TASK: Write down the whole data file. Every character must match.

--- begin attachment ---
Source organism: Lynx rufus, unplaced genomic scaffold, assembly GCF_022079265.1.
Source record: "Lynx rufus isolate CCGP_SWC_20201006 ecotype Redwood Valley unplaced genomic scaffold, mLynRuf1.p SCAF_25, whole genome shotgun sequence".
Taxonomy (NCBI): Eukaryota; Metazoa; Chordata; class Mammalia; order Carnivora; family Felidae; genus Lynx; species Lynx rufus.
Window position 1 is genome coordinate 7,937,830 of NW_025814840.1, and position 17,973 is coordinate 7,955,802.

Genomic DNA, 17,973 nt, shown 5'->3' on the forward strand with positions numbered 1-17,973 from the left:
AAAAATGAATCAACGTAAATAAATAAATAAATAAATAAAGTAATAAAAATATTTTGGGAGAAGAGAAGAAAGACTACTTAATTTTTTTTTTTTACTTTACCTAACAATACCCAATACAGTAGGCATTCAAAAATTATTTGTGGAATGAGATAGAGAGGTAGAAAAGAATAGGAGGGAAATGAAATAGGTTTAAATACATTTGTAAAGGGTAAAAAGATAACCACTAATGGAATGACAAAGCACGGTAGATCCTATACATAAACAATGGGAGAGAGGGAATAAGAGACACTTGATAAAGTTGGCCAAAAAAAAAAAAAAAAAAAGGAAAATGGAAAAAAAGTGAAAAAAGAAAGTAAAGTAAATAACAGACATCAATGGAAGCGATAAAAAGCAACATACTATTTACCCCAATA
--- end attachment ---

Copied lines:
Source organism: Lynx rufus, unplaced genomic scaffold, assembly GCF_022079265.1.
Source record: "Lynx rufus isolate CCGP_SWC_20201006 ecotype Redwood Valley unplaced genomic scaffold, mLynRuf1.p SCAF_25, whole genome shotgun sequence".
Taxonomy (NCBI): Eukaryota; Metazoa; Chordata; class Mammalia; order Carnivora; family Felidae; genus Lynx; species Lynx rufus.
Window position 1 is genome coordinate 7,937,830 of NW_025814840.1, and position 17,973 is coordinate 7,955,802.

Genomic DNA, 17,973 nt, shown 5'->3' on the forward strand with positions numbered 1-17,973 from the left:
AAAAATGAATCAACGTAAATAAATAAATAAATAAATAAAGTAATAAAAATATTTTGGGAGAAGAGAAGAAAGACTACTTAATTTTTTTTTTTTACTTTACCTAACAATACCCAATACAGTAGGCATTCAAAAATTATTTGTGGAATGAGATAGAGAGGTAGAAAAGAATAGGAGGGAAATGAAATAGGTTTAAATACATTTGTAAAGGGTAAAAAGATAACCACTAATGGAATGACAAAGCACGGTAGATCCTATACATAAACAATGGGAGAGAGGGAATAAGAGACACTTGATAAAGTTGGCCAAAAAAAAAAAAAAAAAAAGGAAAATGGAAAAAAAGTGAAAAAAGAAAGTAAAGTAAATAACAGACATCAATGGAAGCGATAAAAAGCAACATACTATTTACCCCAATA